Instructional Design and Technology

Week 5 Application: Blog—The Impact of Open Source

on October 8, 2012

The online open course offered through Yale is the Philosophy 181: Philosophy and the Science of Human Nature.  This course is designed like you are sitting in the lecture hall. The course itself was not truly designed for the online learner, but for the face to face.  There were some components that were added for the online setting, as in, having reading guides, credit list, and some online test.  These test were more for self-knowledge and to see if you had the right idea behind the philosophy class.

The course was broken up into video sections that were designed the same way a regular classroom course would be divided, with each video lecture being around 35 to 50 minutes in length.  The videos were recordings of Professor Gendler’s lectures of the course.  The philosophy class had student interaction during parts were the in-class student was able to respond with technology to select what they thought was the appropriate thing to do in a given situations.

The students were given A, B or C options and the percents were computed for the class responses.  This allowed for some interaction between the in-class learning, but the online learner of this open course was not able to participate. Open classroom students would not be able to participate in this style of questioning because the actual class itself is not being taught at the given time that the online learner is seeing it.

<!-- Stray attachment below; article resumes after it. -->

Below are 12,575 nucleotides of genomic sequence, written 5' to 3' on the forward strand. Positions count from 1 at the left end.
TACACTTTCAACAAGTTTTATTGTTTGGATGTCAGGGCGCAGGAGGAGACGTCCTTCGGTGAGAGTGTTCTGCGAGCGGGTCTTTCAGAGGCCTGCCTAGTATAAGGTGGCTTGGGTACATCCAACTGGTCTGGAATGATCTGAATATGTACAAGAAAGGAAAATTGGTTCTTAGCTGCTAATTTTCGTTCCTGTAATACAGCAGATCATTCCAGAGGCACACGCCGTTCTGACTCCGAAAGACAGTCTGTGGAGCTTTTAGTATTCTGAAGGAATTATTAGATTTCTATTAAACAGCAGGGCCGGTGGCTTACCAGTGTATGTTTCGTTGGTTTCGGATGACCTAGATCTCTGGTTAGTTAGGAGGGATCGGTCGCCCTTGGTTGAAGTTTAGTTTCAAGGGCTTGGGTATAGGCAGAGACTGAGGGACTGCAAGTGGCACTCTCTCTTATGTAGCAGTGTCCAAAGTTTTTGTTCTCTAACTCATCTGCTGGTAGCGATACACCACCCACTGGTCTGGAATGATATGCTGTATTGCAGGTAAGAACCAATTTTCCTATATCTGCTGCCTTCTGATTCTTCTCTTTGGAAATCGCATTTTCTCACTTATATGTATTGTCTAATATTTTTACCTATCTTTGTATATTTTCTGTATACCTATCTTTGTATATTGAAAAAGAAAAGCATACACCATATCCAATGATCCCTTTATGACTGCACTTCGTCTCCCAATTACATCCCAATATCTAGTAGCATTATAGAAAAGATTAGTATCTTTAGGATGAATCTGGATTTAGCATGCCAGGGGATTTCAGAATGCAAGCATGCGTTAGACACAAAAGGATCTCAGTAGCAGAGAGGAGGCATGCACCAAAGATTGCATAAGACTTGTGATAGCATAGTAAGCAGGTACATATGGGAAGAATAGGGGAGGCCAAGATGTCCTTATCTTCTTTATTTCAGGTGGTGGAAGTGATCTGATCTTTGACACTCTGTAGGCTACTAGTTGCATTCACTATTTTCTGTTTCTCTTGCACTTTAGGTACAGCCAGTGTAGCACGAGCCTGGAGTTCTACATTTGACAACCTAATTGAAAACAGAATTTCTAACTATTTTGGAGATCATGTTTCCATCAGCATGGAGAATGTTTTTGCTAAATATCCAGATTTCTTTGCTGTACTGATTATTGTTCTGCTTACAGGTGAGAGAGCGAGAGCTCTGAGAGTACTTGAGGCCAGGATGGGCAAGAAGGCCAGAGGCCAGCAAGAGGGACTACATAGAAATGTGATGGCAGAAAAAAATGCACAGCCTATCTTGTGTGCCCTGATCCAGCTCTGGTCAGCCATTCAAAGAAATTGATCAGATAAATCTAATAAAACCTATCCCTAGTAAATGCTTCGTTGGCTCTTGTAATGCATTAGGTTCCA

The course itself followed the design process in order for it to be implemented, such as the ADDIE, but when it comes to the online there were only some components of design carried out.  The online version or open course allows the learner to see the progression of videos.  The video lectures are displayed in order and once one is started or opened there are options for the learner to download transcripts, reading guides and reference lists.  This open course is just a classroom technology that is using recordings of the lectures to present to learners (Simonson, 2012).

There were activities with in the philosophy course that allowed the in class learner to become interactive with the peers and instructor, but the online learner was unable to participate.  The online course offered links to self-test that were used to keep the learner encaged and interested in continuing.  These online links were not mandatory, but allowed for some interaction without the professor needed to be available.

Open course URL – through Yale

Simonson, M., Smaldino, S., Albright, M., & Zvacek, S. (2012). Teacher and learning at a distance: foundations of distance education. (5th ed.) Boston, MA: Pearson.


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